I dobn't believe you've adequately set the demarkation between societies storytelling and objective reality. Society tells a story of atomic theory and how all material is composed of atoms and subatomic particles. Can we know that this is objective reality or just storytelling about the world? If our story on atomic theory changes does this make the old atomic theory not objective reality? Where is your demarkation?

 

Speaking of atomic theory, there was also a time when societies phenomena indicated there were only four elements: earth, fire, water, and air. Was this objective reality at one time or societal storytelling. Again, I am trying to determine where your demarkation is.

Yes, I have.

Caleb Lewis said:

Have either of you read The Ultimate Proof of Creation by Dr. Jason Lisle?

Alexander Martin said:

The point of this discussion is to determine whether we can have objectively true knowledge outside of the Bible and what that demarkation would be. I don't believe that if all the evidence ended up weighing in favor of the big bang that it would then be objective reality because I believe all evidence, ALL evidence, is interpreted subjectively and not objectively. I don't believe in facts but interpretations. Perhaps this is where our basic beliefs differ. So you are saying that if all necessary explanatory requirements of the big bang were met by observational science then it would indeed correspond to reality and would then be objective reality? lol I just want to hear you say it one more time. :-P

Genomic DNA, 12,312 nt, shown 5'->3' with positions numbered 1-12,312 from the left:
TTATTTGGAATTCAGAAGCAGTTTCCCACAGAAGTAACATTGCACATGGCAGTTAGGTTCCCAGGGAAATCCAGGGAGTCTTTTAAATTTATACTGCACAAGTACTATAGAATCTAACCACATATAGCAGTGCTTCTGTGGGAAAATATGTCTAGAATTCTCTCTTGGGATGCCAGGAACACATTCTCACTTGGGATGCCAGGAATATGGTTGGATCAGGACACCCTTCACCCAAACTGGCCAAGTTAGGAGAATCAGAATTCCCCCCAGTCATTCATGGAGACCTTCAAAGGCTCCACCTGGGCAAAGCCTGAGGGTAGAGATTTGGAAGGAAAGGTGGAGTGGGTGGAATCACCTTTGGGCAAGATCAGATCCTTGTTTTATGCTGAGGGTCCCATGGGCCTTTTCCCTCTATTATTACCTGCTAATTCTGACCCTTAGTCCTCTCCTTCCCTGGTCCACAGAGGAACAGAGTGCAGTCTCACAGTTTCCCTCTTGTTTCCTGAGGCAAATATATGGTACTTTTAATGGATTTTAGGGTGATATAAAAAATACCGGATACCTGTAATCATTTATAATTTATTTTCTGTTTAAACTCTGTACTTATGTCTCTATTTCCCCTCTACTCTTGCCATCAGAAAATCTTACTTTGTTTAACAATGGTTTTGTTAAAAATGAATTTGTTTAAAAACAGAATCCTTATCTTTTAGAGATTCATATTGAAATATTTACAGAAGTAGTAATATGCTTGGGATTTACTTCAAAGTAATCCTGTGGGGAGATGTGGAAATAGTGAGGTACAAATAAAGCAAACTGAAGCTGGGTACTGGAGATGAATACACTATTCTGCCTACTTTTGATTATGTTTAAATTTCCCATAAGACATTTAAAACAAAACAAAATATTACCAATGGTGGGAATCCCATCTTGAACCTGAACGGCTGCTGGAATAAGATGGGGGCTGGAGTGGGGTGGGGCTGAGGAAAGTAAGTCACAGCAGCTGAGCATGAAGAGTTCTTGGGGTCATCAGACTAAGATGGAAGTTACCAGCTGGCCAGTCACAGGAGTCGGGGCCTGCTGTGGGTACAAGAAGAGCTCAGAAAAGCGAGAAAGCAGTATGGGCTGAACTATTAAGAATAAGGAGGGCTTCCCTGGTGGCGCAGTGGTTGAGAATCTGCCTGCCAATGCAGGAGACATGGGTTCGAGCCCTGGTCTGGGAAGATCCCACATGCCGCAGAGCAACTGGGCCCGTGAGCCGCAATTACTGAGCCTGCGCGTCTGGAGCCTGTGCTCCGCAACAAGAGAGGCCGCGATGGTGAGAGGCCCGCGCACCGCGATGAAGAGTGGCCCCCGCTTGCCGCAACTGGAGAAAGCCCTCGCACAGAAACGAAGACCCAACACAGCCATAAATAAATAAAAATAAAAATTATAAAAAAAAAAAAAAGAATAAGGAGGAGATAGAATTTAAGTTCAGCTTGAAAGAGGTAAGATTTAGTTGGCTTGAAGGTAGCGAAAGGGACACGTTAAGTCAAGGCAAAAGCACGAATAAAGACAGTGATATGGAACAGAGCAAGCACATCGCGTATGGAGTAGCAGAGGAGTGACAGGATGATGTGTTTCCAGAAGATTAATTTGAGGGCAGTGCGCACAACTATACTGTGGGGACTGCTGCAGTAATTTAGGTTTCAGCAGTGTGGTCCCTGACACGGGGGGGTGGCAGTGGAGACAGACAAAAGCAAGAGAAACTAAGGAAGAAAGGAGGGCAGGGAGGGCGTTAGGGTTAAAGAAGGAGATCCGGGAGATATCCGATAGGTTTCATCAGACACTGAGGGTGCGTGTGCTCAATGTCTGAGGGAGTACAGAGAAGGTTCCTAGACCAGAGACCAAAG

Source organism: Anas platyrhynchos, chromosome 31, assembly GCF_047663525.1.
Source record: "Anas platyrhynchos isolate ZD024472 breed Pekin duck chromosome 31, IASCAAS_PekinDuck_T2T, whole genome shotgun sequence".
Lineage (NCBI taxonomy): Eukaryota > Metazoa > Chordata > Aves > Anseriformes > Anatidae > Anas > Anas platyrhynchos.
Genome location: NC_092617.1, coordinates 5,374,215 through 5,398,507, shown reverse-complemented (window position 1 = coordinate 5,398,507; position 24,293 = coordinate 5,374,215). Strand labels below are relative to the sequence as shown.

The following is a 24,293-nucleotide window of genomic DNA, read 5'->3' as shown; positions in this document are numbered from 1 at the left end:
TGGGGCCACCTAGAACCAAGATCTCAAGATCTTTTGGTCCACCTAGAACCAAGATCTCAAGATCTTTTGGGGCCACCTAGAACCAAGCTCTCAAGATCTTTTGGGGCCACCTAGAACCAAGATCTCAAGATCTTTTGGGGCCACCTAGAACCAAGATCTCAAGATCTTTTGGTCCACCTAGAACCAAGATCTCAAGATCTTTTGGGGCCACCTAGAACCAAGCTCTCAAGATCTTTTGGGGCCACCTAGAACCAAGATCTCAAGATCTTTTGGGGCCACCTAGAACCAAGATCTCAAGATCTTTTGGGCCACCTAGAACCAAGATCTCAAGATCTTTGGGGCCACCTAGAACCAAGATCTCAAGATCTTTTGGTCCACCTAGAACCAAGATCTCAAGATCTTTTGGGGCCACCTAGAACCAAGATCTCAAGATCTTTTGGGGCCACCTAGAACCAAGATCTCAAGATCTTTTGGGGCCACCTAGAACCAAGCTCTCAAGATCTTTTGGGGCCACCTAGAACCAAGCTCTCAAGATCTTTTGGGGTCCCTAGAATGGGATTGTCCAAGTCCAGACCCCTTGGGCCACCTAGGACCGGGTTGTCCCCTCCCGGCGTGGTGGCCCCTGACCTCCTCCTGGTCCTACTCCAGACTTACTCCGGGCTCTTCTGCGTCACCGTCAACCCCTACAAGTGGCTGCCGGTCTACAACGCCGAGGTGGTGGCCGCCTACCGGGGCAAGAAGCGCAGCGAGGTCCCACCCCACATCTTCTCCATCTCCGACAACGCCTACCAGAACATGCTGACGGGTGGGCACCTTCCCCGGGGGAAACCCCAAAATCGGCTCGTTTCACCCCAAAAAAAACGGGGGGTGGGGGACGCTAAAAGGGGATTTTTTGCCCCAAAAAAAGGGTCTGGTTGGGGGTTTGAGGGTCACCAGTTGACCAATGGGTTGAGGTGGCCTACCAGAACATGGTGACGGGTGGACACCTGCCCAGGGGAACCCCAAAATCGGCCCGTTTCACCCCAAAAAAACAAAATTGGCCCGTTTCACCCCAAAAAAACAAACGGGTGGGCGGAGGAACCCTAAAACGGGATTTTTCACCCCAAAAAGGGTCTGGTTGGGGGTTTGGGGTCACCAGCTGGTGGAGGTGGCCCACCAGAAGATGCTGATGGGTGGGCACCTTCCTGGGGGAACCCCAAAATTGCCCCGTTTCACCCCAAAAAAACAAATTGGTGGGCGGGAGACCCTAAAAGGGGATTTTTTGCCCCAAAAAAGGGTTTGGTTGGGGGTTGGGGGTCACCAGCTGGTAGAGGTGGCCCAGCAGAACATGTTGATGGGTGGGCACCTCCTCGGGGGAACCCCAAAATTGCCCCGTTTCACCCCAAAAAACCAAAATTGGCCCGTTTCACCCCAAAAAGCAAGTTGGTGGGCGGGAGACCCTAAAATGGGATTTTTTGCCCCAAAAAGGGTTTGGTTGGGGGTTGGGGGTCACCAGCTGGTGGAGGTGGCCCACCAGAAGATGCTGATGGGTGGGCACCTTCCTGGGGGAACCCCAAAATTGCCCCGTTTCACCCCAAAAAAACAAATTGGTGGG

Justin Mooney said:

The scientific evidence is not the only relevant consideration. Biblical and theological, as well as simply logical and philosophical considerations are also relevant. But if all of this evidence ended up weighing in favor of the big bang, then that would seem to be the rational thing to believe. Would it not?
 

As a follow up question to the last question:

 

If after all the required observations were made to justify the big bang, the paradigm changed again and another theory of cosmic development was adopted that was radically different from the big bang but equally explained the evidence and met all of its explanatory requirements by observational science, would this new theory then represent objective reality? Or are you saying that this would not be possible since if one theory fully was explained by observations that there could never be another theory to replace it because the prior theory was objective reality?

I haven't but I understand that it relies somewhat on the format of presuppositional appologetice... which is actually my approach as well.
 
Caleb Lewis said:

Have either of you read The Ultimate Proof of Creation by Dr. Jason Lisle?